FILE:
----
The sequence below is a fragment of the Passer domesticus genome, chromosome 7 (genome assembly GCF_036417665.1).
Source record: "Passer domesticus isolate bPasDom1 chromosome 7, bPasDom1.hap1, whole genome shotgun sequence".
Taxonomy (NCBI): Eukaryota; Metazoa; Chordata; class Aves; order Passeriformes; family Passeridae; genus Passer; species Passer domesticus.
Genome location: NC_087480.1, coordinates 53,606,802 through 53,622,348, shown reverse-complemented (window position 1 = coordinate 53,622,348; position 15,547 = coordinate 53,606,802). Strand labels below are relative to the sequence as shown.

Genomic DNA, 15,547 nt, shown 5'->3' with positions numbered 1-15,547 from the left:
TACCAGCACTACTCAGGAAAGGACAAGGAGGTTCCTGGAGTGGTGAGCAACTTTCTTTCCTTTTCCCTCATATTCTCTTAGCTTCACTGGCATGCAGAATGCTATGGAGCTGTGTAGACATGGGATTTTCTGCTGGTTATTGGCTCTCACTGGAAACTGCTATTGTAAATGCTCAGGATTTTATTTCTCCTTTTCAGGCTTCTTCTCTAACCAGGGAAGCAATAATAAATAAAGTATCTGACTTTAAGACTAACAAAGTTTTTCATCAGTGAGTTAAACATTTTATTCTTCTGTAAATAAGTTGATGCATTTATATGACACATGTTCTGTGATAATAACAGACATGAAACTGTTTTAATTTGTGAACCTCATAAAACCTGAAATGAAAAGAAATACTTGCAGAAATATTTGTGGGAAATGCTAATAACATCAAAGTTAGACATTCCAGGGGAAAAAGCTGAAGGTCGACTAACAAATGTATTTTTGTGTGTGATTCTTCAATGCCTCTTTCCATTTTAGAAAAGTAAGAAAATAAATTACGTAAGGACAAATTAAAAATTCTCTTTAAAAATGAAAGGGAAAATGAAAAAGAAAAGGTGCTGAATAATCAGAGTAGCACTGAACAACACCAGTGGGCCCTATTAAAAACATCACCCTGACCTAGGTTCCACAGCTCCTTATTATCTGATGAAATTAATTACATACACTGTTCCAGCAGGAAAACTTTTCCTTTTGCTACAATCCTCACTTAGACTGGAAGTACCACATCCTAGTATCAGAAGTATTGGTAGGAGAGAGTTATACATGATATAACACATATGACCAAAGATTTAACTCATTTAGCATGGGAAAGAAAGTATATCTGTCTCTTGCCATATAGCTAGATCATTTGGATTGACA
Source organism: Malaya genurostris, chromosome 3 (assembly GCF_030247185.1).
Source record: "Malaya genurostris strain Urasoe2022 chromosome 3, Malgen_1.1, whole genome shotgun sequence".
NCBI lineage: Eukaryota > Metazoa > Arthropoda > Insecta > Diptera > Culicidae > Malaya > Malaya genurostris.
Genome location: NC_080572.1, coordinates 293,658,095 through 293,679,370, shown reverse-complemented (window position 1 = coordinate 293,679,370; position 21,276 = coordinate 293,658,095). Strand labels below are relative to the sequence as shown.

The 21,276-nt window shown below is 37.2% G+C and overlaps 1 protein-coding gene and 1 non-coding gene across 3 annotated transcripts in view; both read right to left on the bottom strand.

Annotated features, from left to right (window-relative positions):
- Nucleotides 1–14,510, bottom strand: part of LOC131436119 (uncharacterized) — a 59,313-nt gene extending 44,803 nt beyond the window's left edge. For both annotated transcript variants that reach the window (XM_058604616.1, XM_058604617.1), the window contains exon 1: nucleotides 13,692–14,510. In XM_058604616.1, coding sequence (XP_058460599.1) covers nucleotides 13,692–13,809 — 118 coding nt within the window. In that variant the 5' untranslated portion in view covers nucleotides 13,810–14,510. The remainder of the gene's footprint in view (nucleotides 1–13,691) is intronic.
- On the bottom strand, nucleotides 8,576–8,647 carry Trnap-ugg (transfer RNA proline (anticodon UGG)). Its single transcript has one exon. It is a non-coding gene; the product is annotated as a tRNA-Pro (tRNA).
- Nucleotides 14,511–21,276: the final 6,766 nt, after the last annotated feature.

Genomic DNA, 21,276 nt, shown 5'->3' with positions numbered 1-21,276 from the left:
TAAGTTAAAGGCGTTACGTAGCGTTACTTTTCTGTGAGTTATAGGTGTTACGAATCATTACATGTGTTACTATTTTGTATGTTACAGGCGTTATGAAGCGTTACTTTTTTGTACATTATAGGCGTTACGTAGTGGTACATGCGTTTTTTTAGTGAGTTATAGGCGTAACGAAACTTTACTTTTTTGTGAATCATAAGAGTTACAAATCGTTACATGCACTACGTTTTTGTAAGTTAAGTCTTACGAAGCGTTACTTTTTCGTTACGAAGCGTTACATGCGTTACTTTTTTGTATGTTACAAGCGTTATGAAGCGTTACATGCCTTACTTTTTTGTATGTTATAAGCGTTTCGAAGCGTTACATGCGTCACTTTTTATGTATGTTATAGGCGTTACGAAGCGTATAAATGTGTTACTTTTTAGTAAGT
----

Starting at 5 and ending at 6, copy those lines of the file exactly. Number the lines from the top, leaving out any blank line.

Genomic DNA, 15,547 nt, shown 5'->3' with positions numbered 1-15,547 from the left:
TACCAGCACTACTCAGGAAAGGACAAGGAGGTTCCTGGAGTGGTGAGCAACTTTCTTTCCTTTTCCCTCATATTCTCTTAGCTTCACTGGCATGCAGAATGCTATGGAGCTGTGTAGACATGGGATTTTCTGCTGGTTATTGGCTCTCACTGGAAACTGCTATTGTAAATGCTCAGGATTTTATTTCTCCTTTTCAGGCTTCTTCTCTAACCAGGGAAGCAATAATAAATAAAGTATCTGACTTTAAGACTAACAAAGTTTTTCATCAGTGAGTTAAACATTTTATTCTTCTGTAAATAAGTTGATGCATTTATATGACACATGTTCTGTGATAATAACAGACATGAAACTGTTTTAATTTGTGAACCTCATAAAACCTGAAATGAAAAGAAATACTTGCAGAAATATTTGTGGGAAATGCTAATAACATCAAAGTTAGACATTCCAGGGGAAAAAGCTGAAGGTCGACTAACAAATGTATTTTTGTGTGTGATTCTTCAATGCCTCTTTCCATTTTAGAAAAGTAAGAAAATAAATTACGTAAGGACAAATTAAAAATTCTCTTTAAAAATGAAAGGGAAAATGAAAAAGAAAAGGTGCTGAATAATCAGAGTAGCACTGAACAACACCAGTGGGCCCTATTAAAAACATCACCCTGACCTAGGTTCCACAGCTCCTTATTATCTGATGAAATTAATTACATACACTGTTCCAGCAGGAAAACTTTTCCTTTTGCTACAATCCTCACTTAGACTGGAAGTACCACATCCTAGTATCAGAAGTATTGGTAGGAGAGAGTTATACATGATATAACACATATGACCAAAGATTTAACTCATTTAGCATGGGAAAGAAAGTATATCTGTCTCTTGCCATATAGCTAGATCATTTGGATTGACA